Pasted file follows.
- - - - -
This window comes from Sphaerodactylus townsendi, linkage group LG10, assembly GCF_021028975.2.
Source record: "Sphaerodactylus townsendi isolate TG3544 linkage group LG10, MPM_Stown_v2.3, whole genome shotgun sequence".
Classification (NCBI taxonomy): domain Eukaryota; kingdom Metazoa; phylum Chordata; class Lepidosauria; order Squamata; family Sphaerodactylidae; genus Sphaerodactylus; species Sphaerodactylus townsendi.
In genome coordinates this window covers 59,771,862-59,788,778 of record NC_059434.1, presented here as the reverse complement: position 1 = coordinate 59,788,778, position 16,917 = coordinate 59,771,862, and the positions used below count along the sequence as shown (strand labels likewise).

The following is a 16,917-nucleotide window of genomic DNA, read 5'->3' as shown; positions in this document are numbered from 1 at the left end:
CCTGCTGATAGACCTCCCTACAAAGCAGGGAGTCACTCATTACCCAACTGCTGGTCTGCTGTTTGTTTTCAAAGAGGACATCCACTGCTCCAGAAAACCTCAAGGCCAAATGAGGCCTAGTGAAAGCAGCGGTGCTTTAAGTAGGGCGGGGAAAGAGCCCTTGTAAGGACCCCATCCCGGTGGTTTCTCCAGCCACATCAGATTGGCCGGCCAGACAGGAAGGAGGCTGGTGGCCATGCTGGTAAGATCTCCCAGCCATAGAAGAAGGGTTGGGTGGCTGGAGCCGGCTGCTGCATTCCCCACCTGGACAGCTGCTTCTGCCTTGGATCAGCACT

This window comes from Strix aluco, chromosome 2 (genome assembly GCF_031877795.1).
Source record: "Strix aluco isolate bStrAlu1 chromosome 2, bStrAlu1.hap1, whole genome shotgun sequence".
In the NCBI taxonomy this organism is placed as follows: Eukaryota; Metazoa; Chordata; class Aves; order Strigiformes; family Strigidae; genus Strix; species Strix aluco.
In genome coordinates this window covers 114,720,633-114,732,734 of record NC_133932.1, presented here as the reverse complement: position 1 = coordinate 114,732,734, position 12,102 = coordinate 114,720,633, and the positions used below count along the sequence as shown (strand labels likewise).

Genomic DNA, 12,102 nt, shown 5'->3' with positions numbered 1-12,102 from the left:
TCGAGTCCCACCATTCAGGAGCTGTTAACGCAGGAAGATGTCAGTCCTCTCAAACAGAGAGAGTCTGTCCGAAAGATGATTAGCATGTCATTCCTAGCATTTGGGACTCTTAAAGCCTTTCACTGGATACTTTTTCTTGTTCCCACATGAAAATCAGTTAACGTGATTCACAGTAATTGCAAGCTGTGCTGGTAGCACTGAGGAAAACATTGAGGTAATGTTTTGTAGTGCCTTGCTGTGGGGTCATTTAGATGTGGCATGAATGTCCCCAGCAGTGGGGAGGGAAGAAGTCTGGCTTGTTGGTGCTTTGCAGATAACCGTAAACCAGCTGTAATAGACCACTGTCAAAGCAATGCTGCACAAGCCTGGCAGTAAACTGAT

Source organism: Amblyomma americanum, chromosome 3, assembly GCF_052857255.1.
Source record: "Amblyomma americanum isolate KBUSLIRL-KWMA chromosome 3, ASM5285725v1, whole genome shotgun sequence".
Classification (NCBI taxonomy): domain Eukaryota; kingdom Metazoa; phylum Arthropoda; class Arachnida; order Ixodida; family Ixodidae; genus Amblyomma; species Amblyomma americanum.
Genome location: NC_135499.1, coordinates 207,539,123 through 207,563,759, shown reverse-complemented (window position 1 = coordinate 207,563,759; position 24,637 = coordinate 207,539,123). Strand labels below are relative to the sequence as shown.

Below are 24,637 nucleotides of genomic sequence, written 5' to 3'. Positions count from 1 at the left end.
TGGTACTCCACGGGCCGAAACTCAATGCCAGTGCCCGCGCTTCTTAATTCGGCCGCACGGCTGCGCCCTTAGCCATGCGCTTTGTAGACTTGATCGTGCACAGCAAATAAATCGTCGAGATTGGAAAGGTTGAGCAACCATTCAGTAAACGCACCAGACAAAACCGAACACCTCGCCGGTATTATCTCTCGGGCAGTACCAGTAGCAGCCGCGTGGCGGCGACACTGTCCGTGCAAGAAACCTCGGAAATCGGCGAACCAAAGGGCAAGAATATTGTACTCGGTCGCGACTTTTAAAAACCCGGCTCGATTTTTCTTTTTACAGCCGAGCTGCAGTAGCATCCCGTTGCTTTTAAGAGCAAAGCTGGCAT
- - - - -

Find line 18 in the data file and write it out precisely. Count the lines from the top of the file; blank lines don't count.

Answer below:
TGGTACTCCACGGGCCGAAACTCAATGCCAGTGCCCGCGCTTCTTAATTCGGCCGCACGGCTGCGCCCTTAGCCATGCGCTTTGTAGACTTGATCGTGCACAGCAAATAAATCGTCGAGATTGGAAAGGTTGAGCAACCATTCAGTAAACGCACCAGACAAAACCGAACACCTCGCCGGTATTATCTCTCGGGCAGTACCAGTAGCAGCCGCGTGGCGGCGACACTGTCCGTGCAAGAAACCTCGGAAATCGGCGAACCAAAGGGCAAGAATATTGTACTCGGTCGCGACTTTTAAAAACCCGGCTCGATTTTTCTTTTTACAGCCGAGCTGCAGTAGCATCCCGTTGCTTTTAAGAGCAAAGCTGGCAT